We haven’t driven ourselves crazy. We’ve annoyed each other in playful ways but all this time together only reinforced our decision as life partners. We keep up with exercising via Ring Fit Adventure and regular 45 – 50 minute walks outside. We’re playing games, watching things, and just living out our “normal” lives. We certainly would be going more places if we weren’t lockdown but I feel at “home” with this routine.

You would think I would have more time to play games and such but by keeping up a work and home routine, we’re not truly “free” until the weekends or holidays. With that in mind, I’ve been keeping up with Overwatch and Apex Legends. Daily stints in those games along with Persona 5 Royal and Animal Crossing: New Horizons have given this lockdown a summer vacation feel.

I have a laundry list of games that I wish to chip away at in the near to immediate future:

  • Ori and the Will of the Wisps
  • Tokyo Mirage Sessions #FE – Started but Persona 5 Royal nudged its way in
  • Final Fantasy VII Remake – Coming within the month
  • Gears 5 – Nearing completion but just need been dragging feet with it
  • Luigi’s Mansion 3 – Nearing completion but losing steam.

Work

Nothing highlights the limitations of your workplace’s telework capabilities like a forced lockdown. Our whole world was rattled by this lockdown. In comparison, it looks like my brother’s private sector job hummed along without skipping a beat. Now people are scrambling to evaluate and implement plans to enable more and more people to work from home. I’m not surprised by any of it. Public service tend not to act on things until they’re forced to. And this lockdown is forcing a lot of departments to act. I’m just curious how much of it will stick around after the lockdown is eased.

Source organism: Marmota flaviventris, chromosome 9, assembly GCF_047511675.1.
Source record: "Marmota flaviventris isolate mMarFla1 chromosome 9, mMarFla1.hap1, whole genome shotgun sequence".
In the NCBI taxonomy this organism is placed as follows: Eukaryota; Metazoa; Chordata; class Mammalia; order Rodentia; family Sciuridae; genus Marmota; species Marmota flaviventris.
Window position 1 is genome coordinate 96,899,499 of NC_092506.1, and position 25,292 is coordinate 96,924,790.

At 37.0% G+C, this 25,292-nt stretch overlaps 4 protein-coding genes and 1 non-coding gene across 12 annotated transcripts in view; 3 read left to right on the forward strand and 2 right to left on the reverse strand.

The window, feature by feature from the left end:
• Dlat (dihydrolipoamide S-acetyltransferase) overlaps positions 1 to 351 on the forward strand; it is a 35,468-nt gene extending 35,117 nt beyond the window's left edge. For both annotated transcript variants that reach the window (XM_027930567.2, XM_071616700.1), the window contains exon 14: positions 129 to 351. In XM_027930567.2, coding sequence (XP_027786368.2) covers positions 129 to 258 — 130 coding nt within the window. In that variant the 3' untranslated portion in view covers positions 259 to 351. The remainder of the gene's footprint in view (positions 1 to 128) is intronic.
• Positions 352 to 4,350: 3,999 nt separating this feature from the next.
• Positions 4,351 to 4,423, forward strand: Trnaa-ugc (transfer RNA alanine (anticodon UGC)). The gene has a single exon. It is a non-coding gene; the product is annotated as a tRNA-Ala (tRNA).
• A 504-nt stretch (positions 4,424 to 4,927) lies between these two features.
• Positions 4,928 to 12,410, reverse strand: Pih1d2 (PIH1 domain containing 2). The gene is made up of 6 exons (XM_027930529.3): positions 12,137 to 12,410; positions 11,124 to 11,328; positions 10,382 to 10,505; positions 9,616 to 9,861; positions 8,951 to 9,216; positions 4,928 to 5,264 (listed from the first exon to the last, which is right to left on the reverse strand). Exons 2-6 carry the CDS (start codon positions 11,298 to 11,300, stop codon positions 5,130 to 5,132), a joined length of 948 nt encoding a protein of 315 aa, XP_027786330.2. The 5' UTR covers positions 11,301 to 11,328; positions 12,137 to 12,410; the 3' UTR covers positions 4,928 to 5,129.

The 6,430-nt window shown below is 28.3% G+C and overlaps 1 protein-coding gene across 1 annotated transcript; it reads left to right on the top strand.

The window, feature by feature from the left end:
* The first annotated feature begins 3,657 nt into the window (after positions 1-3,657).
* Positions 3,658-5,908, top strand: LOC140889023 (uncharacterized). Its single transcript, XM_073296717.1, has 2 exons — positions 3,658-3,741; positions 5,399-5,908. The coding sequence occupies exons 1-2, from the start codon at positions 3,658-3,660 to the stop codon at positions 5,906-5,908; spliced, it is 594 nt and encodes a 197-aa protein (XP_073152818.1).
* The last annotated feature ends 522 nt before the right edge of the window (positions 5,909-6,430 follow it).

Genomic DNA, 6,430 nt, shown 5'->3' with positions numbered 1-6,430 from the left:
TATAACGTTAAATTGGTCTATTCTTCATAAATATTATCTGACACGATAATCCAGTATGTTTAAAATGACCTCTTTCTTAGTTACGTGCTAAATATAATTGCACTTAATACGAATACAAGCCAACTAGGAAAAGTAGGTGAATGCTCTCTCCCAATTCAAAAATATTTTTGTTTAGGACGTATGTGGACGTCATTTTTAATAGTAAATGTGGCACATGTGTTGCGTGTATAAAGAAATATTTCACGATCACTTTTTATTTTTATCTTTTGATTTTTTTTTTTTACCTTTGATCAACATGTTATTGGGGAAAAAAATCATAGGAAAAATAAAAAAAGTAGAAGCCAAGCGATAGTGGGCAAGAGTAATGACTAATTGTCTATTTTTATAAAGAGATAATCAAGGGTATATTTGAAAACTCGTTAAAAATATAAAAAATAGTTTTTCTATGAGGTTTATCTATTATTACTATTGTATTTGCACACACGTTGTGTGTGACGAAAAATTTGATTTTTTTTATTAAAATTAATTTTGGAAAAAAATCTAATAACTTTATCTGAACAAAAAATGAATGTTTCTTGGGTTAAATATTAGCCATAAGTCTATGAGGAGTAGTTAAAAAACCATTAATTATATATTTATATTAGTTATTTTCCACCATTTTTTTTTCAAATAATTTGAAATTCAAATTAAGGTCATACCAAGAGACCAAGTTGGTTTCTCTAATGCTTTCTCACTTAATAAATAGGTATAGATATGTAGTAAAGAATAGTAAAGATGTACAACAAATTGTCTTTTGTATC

Game of the Year 2019

I know it’s later than usual and there are fewer “parts” but 2019 was a weird gaming year for me.

Most Disappointing Game 

Winner: The Outer Worlds

The Outer Worlds started strong. I enjoyed just about everything on that first planet. However, the more I played, the less enthused I was with pushing further. The visual style, dialog, quests, and combat all began to grate on me. It was a tighter and more compact take on Bethesda-style RPGs like Fallout but it was still one of those games and I think I’m officially exhausted by that style of game. 

Most Surprising Game

Winner: Ring Fit Adventure

That weird reveal trailer sold me on the idea of Ring Fit Adventure. I wanted it but I didn’t want to rush out and buy it for $100 just yet. I bided my time until a sale popped up and I pulled the trigger on what turned out to be my favorite fitness game. But it wasn’t just my favorite: my fiancée has been enjoying the hell out of it as well. She didn’t take to Wii Fit U but Ring Fit Adventure has her playing 5 out 7 days in a week.

Best Old Game

Winner: Red Dead Redemption 2 [X1]